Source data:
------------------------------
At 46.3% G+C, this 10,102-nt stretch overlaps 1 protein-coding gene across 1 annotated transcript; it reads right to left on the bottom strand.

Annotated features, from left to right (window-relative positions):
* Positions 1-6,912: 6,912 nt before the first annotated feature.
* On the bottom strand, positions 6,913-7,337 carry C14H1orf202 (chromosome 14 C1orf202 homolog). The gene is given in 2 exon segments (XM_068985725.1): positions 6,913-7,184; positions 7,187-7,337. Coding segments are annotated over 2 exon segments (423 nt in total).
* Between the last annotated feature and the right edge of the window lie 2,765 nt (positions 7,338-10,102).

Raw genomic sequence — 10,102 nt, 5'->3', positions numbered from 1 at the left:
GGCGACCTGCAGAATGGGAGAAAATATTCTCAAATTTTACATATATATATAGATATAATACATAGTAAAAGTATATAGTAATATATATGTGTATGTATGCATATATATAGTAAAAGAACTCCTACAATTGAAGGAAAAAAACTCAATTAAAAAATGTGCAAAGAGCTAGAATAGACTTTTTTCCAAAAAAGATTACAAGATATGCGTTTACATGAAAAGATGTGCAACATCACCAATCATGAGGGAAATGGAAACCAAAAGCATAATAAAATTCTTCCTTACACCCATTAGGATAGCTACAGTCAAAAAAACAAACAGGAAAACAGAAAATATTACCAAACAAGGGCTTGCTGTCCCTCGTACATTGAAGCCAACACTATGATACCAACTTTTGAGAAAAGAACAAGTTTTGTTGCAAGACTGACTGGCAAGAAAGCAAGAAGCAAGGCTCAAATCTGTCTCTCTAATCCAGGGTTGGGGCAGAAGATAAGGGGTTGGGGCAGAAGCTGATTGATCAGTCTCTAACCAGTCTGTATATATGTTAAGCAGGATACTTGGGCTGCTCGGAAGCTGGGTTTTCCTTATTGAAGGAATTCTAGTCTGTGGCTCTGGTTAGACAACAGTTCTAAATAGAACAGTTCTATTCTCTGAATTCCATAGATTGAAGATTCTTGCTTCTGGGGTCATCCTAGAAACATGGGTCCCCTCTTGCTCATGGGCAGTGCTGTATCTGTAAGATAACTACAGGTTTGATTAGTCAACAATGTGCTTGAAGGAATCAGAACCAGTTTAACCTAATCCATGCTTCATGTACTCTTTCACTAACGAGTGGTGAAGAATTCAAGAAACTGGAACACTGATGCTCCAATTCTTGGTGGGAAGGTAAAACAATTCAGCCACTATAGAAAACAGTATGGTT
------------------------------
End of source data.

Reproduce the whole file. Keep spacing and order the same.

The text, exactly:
At 46.3% G+C, this 10,102-nt stretch overlaps 1 protein-coding gene across 1 annotated transcript; it reads right to left on the bottom strand.

Annotated features, from left to right (window-relative positions):
* Positions 1-6,912: 6,912 nt before the first annotated feature.
* On the bottom strand, positions 6,913-7,337 carry C14H1orf202 (chromosome 14 C1orf202 homolog). The gene is given in 2 exon segments (XM_068985725.1): positions 6,913-7,184; positions 7,187-7,337. Coding segments are annotated over 2 exon segments (423 nt in total).
* Between the last annotated feature and the right edge of the window lie 2,765 nt (positions 7,338-10,102).

Raw genomic sequence — 10,102 nt, 5'->3', positions numbered from 1 at the left:
GGCGACCTGCAGAATGGGAGAAAATATTCTCAAATTTTACATATATATATAGATATAATACATAGTAAAAGTATATAGTAATATATATGTGTATGTATGCATATATATAGTAAAAGAACTCCTACAATTGAAGGAAAAAAACTCAATTAAAAAATGTGCAAAGAGCTAGAATAGACTTTTTTCCAAAAAAGATTACAAGATATGCGTTTACATGAAAAGATGTGCAACATCACCAATCATGAGGGAAATGGAAACCAAAAGCATAATAAAATTCTTCCTTACACCCATTAGGATAGCTACAGTCAAAAAAACAAACAGGAAAACAGAAAATATTACCAAACAAGGGCTTGCTGTCCCTCGTACATTGAAGCCAACACTATGATACCAACTTTTGAGAAAAGAACAAGTTTTGTTGCAAGACTGACTGGCAAGAAAGCAAGAAGCAAGGCTCAAATCTGTCTCTCTAATCCAGGGTTGGGGCAGAAGATAAGGGGTTGGGGCAGAAGCTGATTGATCAGTCTCTAACCAGTCTGTATATATGTTAAGCAGGATACTTGGGCTGCTCGGAAGCTGGGTTTTCCTTATTGAAGGAATTCTAGTCTGTGGCTCTGGTTAGACAACAGTTCTAAATAGAACAGTTCTATTCTCTGAATTCCATAGATTGAAGATTCTTGCTTCTGGGGTCATCCTAGAAACATGGGTCCCCTCTTGCTCATGGGCAGTGCTGTATCTGTAAGATAACTACAGGTTTGATTAGTCAACAATGTGCTTGAAGGAATCAGAACCAGTTTAACCTAATCCATGCTTCATGTACTCTTTCACTAACGAGTGGTGAAGAATTCAAGAAACTGGAACACTGATGCTCCAATTCTTGGTGGGAAGGTAAAACAATTCAGCCACTATAGAAAACAGTATGGTT